But I also found ways around it! So if you’re anal retentive like me, here’s some tips.

  1. Keep two bins/baskets of sensory materials – the ones you’d like to keep intact, and the ones that are getting older and deemed ok for mixing and messing. I did the rainbow foam in this activity because it was nearing the end of its life – it was getting too dried out to continue to play with, so I didn’t care if they mixed it together (which they did!) because I knew this was the last play before the garbage.
  2. Keep the good bins stored. If you want kids to have access to sensory materials on their own, then give them access to the mixing and messing bins while the good bens are stored somewhere else entirely.
  3. Rotate single items at a time from the good bin to the mixing and messing bin. Notice they’re getting short on rainbow rice? Grab SOME of that good stuff from the new bin and add it to the old bin, rather than tossing all and therefore replacing it all. Do it slowly and in spurts rather than all at once.

Sensory Play, In Conclusion

Social media sites are FILLED with bloggers and experts and individuals sharing their sensory play ideas and experiences and documenting them in a way to be helpful to us as consumers, so that we have ideas to replicate for our own children even if we aren’t considered experts. Pinterest and Instagram have endless ideas, and they come in really handy. I just want to remind you that you can make the ‘prettiest’ sensory play station for your children, but it won’t stay pretty, and that’s how it should be. And heck, you don’t need to put so much pressure on yourself to even make it look pretty in the beginning if you don’t want to. After all, sensory play is messy, sensory play is chaotic, sensory play is unscripted. It’s supposed to be that way. So while it’s fun to set out materials in an engaging and enticing way, we need to let go of the expectations that they will actually stay that way, and also let go of the expectation that they need to be that way from the get-go. Some days I just put the play doh out, other days I make elaborate set-ups. Both ways are equally appropriate, and will yield the same experiences.

Process Over Product, People!

The bruises and I set out to do some fun salt painting this weekend. I was originally inspired by an amazing Instagram account I follow called @mothercould. The mama behind the handle, Myriam, has amazing, easy ideas for kids and also is just downright real and authentic. All we needed was permanent marker, watercolor paper, glue, salt, food coloring, and medicine droppers. We had everything except watercolor paper, so I opted for paper plates instead (I’m a big advocate for using what you have!) and I didn’t bother trying to dig through our junk drawers for a permanent marker, so I just went with a black Mr. Sketch. We were aiming for a product like the one below, except I was substituting name practice instead of flowers – starting to get the little bruise into name recognition and learning the letters that make up his name.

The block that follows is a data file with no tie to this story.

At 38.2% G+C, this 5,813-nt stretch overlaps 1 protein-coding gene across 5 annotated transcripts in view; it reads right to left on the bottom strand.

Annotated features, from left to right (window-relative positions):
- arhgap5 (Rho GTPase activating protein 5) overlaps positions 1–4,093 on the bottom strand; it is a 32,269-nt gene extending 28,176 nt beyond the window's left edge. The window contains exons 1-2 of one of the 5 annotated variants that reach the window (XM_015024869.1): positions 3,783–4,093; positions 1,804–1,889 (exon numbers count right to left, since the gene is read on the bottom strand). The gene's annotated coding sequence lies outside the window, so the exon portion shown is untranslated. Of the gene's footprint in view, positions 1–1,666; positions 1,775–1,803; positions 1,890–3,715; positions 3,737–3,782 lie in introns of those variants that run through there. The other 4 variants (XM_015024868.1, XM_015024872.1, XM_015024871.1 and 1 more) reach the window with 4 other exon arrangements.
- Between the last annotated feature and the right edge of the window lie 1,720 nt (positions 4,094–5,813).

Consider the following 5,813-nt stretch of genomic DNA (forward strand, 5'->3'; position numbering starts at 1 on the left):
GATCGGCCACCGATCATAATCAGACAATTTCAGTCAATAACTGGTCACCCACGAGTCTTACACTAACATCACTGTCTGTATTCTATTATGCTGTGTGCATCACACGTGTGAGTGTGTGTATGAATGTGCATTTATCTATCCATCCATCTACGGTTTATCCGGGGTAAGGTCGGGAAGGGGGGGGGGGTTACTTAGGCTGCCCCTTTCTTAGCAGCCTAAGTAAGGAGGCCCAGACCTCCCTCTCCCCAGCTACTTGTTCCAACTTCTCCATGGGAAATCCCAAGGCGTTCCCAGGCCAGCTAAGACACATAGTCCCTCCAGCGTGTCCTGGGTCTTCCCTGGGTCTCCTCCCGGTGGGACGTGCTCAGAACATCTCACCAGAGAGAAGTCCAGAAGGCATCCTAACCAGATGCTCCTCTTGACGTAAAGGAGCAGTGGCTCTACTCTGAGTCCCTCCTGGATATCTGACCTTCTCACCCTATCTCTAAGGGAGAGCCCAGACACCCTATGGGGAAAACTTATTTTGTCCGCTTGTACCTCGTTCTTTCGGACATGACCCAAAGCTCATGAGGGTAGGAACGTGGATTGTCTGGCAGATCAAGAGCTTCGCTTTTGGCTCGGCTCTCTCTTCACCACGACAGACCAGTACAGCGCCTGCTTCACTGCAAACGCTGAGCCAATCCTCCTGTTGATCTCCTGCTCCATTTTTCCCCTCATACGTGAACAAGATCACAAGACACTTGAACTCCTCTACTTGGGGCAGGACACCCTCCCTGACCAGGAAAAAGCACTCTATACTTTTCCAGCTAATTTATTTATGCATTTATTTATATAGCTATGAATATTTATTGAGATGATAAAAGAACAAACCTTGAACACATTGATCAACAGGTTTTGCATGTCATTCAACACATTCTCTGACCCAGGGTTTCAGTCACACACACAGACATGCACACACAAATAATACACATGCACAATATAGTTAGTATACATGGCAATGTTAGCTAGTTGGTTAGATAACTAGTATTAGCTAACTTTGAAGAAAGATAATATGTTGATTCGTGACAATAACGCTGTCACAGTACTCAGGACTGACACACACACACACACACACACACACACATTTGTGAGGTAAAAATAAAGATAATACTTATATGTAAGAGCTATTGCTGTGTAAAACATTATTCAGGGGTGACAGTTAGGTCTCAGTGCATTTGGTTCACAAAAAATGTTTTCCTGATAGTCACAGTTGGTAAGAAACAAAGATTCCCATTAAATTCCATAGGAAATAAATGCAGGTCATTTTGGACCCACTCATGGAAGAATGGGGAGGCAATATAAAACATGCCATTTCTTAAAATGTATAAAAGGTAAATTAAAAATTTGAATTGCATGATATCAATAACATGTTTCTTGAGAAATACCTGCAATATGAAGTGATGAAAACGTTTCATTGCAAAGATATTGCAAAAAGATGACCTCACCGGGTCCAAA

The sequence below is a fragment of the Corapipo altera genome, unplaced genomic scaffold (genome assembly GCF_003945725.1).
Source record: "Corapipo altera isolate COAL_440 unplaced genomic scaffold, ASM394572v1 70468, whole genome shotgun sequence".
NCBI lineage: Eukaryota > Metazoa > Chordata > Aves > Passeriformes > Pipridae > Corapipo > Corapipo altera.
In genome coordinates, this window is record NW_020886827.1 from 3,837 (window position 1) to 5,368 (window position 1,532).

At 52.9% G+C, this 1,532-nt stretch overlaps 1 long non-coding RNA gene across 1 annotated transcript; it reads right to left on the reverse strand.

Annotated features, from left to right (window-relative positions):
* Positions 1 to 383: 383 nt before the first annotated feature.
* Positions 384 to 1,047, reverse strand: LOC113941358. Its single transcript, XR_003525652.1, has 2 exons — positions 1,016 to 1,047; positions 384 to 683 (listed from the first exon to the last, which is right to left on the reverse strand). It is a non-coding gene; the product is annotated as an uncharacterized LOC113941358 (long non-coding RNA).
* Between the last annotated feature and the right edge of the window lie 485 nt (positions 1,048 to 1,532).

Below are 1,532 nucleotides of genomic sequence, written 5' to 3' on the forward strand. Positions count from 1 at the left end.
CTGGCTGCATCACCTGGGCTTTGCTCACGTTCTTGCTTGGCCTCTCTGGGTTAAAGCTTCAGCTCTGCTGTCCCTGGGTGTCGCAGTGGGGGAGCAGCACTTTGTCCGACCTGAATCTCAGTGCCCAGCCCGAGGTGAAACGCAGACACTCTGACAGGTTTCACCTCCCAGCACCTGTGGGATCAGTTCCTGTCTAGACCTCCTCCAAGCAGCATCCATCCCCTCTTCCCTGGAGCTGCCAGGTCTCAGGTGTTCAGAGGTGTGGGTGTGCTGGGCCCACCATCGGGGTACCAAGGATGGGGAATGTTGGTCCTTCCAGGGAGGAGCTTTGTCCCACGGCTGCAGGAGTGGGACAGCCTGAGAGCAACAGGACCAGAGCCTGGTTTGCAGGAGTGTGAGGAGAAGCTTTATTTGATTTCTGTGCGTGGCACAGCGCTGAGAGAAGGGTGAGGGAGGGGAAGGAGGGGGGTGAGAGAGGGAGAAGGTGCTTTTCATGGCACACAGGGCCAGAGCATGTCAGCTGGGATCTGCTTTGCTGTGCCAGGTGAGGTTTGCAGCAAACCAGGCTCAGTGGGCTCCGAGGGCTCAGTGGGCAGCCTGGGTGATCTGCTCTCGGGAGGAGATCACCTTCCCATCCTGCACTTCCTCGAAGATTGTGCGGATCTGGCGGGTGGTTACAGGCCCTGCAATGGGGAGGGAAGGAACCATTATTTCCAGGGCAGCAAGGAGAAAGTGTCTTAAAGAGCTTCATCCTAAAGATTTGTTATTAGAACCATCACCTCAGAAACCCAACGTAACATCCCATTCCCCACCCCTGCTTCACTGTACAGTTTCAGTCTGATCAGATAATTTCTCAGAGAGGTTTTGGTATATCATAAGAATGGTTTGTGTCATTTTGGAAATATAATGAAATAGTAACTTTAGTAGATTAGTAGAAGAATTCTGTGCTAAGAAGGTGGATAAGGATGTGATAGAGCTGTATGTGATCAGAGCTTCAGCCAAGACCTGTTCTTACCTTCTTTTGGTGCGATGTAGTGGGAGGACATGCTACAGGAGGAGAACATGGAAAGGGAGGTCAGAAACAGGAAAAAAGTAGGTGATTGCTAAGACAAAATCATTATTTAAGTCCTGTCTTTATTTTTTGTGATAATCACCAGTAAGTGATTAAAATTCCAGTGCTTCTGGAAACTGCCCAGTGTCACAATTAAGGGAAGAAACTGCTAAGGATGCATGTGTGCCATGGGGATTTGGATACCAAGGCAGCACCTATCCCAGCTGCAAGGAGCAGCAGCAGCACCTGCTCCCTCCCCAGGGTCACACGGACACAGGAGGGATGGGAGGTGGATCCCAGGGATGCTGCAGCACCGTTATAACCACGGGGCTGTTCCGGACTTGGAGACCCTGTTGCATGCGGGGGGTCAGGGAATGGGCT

The inspiration by @mothercould

In hindsight, I went wrong in two places: definitely should have used watercolor paper…the watercolors didn’t really absorb into the salt or paper plate and I definitely should have used permanent marker…the black washable ink was overpowering because it bled. But do you think the bruises mentioned…even once…that their “salt paint” wasn’t working? NOPE. Because the product didn’t matter to them. They were in it for the process, contrary to what my little mama heart might have desired. This was a weight lifting off my shoulders, fellow mamas, because it was all I needed to make the excuse to let go of expectations, perfection, and the pressure to produce these amazing projects. I’ll say it again: IT’S NOT ABOUT THE PRODUCT, IT’S ABOUT THE PROCESS! Sure, sometimes I’ll end up with beautiful, silly, authentic, save-worthy products that I’ll pull out when they’re 21 and moving out, but most of the time I won’t and that’s ok.

I’m veering from the beaten path a little bit and contradicting what I’ve previously posted about using models (I still believe in models too though!). Because this time, I didn’t show the bruises a model of what their project “should” look like at the end. And let me tell you, letting go of my expectations for a product let me live in the moment of their process. I watched them carefully and delicately fill up their medicine droppers with vibrant colors, only to meticulously drop a single drop down on to their salt until their dropper was all out of colored water. Then they’d go back, choose another color, and repeat this process again another 100 times. They worked in silence, carefully attending to each move they were making, occasionally breaking their concentration to shout, “Look it’s tie dye!” or “It’s turning geen Mommy, it’s turning geen!”